Published on: Sun, Sep 09, 2018
There is an ancient saying that originated in the Old Testament of the Christian Bible. It comes from the book of Ecclesiastes chapter 1, verse 9. “What has been will be again, what has been done will be done again; there is nothing new under the sun.”
While not based specifically on the Ecclesiastical quote, a similar sentiment is widely embraced in the business world. The overlapping concept is that whatever project is under consideration, whatever new step is being weighed, whatever challenge is being faced, someone else has been there already. So why not get a head start and learn best practices, pitfalls and successes from those who have already traversed them?
We call it market research. Benchmarking. More recently, people are using the term R&D, a tongue-in-cheek play on “research and development” to mean “ripoff and duplicate.” Everyone laughs when a colleague talks about R&D. It’s a clever play on a business acronym and something every one of us does.
R&D is what Michael Wilkes says brought him to Denton August 30-31. Michael is the City Manager of Olathe, Kansas. He was one of the three-member scout team. CEO Tim McKee and COO Brad Cornell of the Olathe Chamber of Commerce were the other two. They were scouting on behalf of a 12-person Olathe delegation that will be here October 17-19, because Denton is on their list.
It started in Olathe a few years back when the Chamber organized a retreat that some 100 city leaders now attend each year. City administration, the Mayor and City Council, County officials, economic development leaders, convention and visitors bureau officials, school district officials – they are all there. Now, Olathe is on a mission to assess their assets across the board against like cities. The primary criteria for a “like city” is similar population, suburban in a metropolitan region and the County seat. From there, they narrowed the field by individual city amenities, statistics, recognition and media coverage. Then, they connected with fellow Chambers of Commerce to put feet to their plan.
Now each year, an Olathe delegation visits one of the cities singled out as the most excellent to study. This is year five, and Denton is the target.
The scout team lodged at the Embassy Suites and Denton Convention Center. It turns out Olathe’s convention center dream-finally-reality is quite like Denton’s. Theirs finished like ours did, with an Embassy Suites and Convention Center.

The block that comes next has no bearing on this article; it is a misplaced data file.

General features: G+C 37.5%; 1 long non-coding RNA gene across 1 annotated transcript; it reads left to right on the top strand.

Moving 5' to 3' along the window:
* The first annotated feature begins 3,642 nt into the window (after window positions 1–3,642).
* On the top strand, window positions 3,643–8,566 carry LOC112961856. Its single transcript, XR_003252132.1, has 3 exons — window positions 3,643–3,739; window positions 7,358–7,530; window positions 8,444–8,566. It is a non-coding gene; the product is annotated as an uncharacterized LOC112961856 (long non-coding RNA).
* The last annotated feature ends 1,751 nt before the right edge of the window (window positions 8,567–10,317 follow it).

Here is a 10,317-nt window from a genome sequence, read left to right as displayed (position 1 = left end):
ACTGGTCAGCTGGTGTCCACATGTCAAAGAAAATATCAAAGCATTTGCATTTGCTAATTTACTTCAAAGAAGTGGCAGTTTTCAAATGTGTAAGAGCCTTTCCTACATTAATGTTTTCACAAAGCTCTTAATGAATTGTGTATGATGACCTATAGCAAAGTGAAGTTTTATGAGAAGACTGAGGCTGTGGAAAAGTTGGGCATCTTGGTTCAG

Their whirlwind scout expedition featured a Denton tour including our industrial parks, airport and downtown. As their hosts, the Denton Chamber of Commerce arranged meetings with Mayor Chris Watts, Mayor Pro Tem John Ryan and City Manager Todd Hileman.
Olathe’s interests are broad. They talked Chamber, tourism, hotel development, economic development, workforce development, corporate businesses, retail, driving industries, university and community relationships. And they consciously observed nuances to absorb our vibe, Denton’s sense of place.
In the Shawnee language, Olathe means beautiful. It is 20 miles southwest of downtown Kansas City, right up the road about 500 miles off of I-35. Their population is about 137,000. Denton’s is 136,000 and some change. Denton is Denton’s county seat like Olathe is the seat of Johnson County, Kansas. Denton is home to the Denton State Supported Living Center and Olathe to the Kansas State School for the Deaf.
One thing they over-estimated about our likeness was Denton’s “suburbanness.” During their visit, the scouts honed in with envy on downtown Denton’s commerce, mix-use development, vibrancy and foot traffic. They commented on Denton’s non-burb spirit they defined as “having a unique identity.” Translation? Denton is original and independent.
When they return in October, the scouts will have the rest of the leadership team in tow: the Mayor, Mayor Pro Tem, Olathe ISD Superintendent, Chamber board chair, Convention & Visitors Bureau Director, and Economic Development Corporation representatives.
Tim McKee says the scout team identified Denton’s assets on which the full delegation will focus: the Chamber of Commerce’s successful structure; the Chamber’s role as a satellite office to DFW’s Regional Small Business Development program; tourism; the live-work-play success in downtown Denton; workforce development partnerships with the Denton ISD; city park assets; economic development recruiting and incentive strategies.
They’ll cover a lot of Denton in a couple of R&D days. They’ll find things they love that we do well to emulate in Olathe. In turn, their perspectives will tell us how “people out there” see Denton.
You know the old saying, “Imitation is the sincerest form of flattery”? Well, it is. We at the Denton Chamber of Commerce will tell you it is also validation that what our organization does is working: “providing leadership on key issues that impact economic growth, educational excellence, quality of life, and diversity of the Denton community.”